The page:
May 24, 2016 – A weeklong program designed to help prepare enlisted military veterans for the transition to four-year colleges will take place at Georgetown next week.
Hosted by the Warrior Scholar Project (WSP), the May 28-June 5 “academic boot camp” is focused on helping veterans develop and rediscover the skills and confidence necessary to successfully complete four-year undergraduate degrees.
"The Warrior Scholar Program is very intense and intensive as well as transformative for these students,” says English professor Kathryn Temple, one of seven Georgetown faculty members teaching during the week. “It's also been transformative for me. Working with these young men and women has provided some of the most rewarding teaching of my career."
Because veterans are non-traditional students with unique experiences distinguishing them from their college peers, WSP also uses the boot camps to help prepare participants for the emotional and cultural adaptations required to succeed in a higher education setting.
The Warrior-Scholar Project coordinates immersive academic preparation courses for enlisted military veterans of any skill level at America’s top universities.
Temple is running the writing workshops for the project at Georgetown.
Other Georgetown faculty teaching seminars for the project include Daniel Byman (School of Foreign Service), David Goldfrank (history), Leslie Hinkson (sociology), Eric Langenbacher (government), Torsten Menge (philosophy) and Paul Russo (School of Continuing Studies).
Graduate students at the university will also assist in teaching the veterans, who study democracy and citizenship, the U.S. Constitution and modern American democracy, among other subjects.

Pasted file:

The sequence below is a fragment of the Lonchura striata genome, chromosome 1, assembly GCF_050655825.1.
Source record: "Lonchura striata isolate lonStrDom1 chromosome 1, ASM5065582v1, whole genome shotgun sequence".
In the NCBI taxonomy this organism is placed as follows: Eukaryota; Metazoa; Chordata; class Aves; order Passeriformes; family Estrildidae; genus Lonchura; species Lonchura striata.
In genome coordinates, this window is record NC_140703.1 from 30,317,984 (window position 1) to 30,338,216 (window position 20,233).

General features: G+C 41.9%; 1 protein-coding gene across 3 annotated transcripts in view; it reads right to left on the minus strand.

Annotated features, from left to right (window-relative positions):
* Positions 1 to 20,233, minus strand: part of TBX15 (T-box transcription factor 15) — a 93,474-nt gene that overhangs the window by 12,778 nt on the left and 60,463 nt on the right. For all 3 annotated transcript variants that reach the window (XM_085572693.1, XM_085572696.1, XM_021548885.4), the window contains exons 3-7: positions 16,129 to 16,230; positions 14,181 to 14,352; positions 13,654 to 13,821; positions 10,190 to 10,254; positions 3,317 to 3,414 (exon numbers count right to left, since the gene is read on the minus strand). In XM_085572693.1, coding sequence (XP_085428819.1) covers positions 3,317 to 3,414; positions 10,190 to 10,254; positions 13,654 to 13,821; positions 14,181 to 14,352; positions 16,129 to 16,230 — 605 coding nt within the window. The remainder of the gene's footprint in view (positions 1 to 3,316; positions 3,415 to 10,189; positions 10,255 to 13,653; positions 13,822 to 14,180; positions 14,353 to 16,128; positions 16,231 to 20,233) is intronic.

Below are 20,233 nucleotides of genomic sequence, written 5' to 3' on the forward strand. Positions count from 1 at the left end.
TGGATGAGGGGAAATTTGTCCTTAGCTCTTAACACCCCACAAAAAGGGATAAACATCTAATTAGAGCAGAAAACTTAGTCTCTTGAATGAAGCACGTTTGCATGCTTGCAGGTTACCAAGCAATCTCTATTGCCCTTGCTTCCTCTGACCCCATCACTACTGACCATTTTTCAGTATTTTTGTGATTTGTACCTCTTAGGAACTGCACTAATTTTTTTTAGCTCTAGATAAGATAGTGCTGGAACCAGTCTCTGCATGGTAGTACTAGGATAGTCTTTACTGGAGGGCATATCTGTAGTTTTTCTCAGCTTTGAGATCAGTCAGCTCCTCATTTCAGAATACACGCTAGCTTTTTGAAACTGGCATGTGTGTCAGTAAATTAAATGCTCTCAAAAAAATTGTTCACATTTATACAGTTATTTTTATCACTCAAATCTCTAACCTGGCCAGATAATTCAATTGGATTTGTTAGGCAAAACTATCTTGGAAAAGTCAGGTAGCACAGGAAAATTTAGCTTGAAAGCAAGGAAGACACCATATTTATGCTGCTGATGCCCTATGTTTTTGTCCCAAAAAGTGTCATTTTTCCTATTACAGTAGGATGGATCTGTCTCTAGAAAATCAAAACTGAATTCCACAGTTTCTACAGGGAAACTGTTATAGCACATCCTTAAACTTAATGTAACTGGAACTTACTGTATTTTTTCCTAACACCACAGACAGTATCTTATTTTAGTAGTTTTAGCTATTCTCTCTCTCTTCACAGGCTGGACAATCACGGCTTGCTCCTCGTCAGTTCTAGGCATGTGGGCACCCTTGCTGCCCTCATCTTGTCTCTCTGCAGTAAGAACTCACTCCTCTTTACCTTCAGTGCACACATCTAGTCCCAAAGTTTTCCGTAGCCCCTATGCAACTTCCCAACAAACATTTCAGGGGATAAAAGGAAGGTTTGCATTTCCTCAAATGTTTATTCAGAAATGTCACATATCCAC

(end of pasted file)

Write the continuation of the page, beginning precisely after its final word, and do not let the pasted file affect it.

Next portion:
This is the second year that Georgetown, which ranks as one of the top military-friendly institutions in the country and serves more than 850 military-connected students, has collaborated with WSP.
“Georgetown is honored to welcome service members and veterans to campus through the Warrior Scholar Project,” says LeNaya Hezel, Veterans Office director. “The mission of Warrior Scholar Project aligns with Georgetown’s commitment to support the military community to achieve academic, professional and personal success, and we are excited to collaborate again this year.”
Hezel says some of the participants have applied to Georgetown as transfer students, and possibly will hear whether they have been accepted while on campus next week.
Jimmy Sutton (C’15), who served in the Army for seven years as a BlackHawk helicopter mechanic, is the project’s program director at Georgetown this year. He collaborates with Sidney Ellington, WSP’s executive director.
"I think that the curriculum offered by the Warrior-Scholar Project both prepares, and more importantly motivates, service members for higher education at schools like Georgetown," says Sutton, who now works in Georgetown's Registrar's Office processing veterans education benefits for current students. "The success of WSP have been immediately visible both to me and to current Georgetown student veterans. We all hope to continue improving veteran support services on campus and contributing to national efforts that assist veterans transitioning out of the military."
Ellington says the Warrior Scholar Project is proud to host academic boot camp at Georgetown.
“The program at Georgetown University will tap into the immense potential of post-9/11 veterans," he says, "and reduce obstacles to success, addressing veterans’ misperceptions about college and building their confidence through an intense academic reorientation.”
WSP launched its first program at Yale in 2012 with nine participants.
Since then, the project has expanded to include 12 top-ranking schools, including Georgetown, and is on track to host more than 200 veterans at boot camps across the country in 2016.
An intensive syllabus comprising both classic and modern scholarly works guides participants as they learn how to frame their ideas in an academic context, think critically and formulate scholarly arguments.
WSP funders and private donors cover the entire cost of the program for participants, excluding travel. The student veterans attending the boot camp will live in campus housing and attend lectures in classrooms on campus.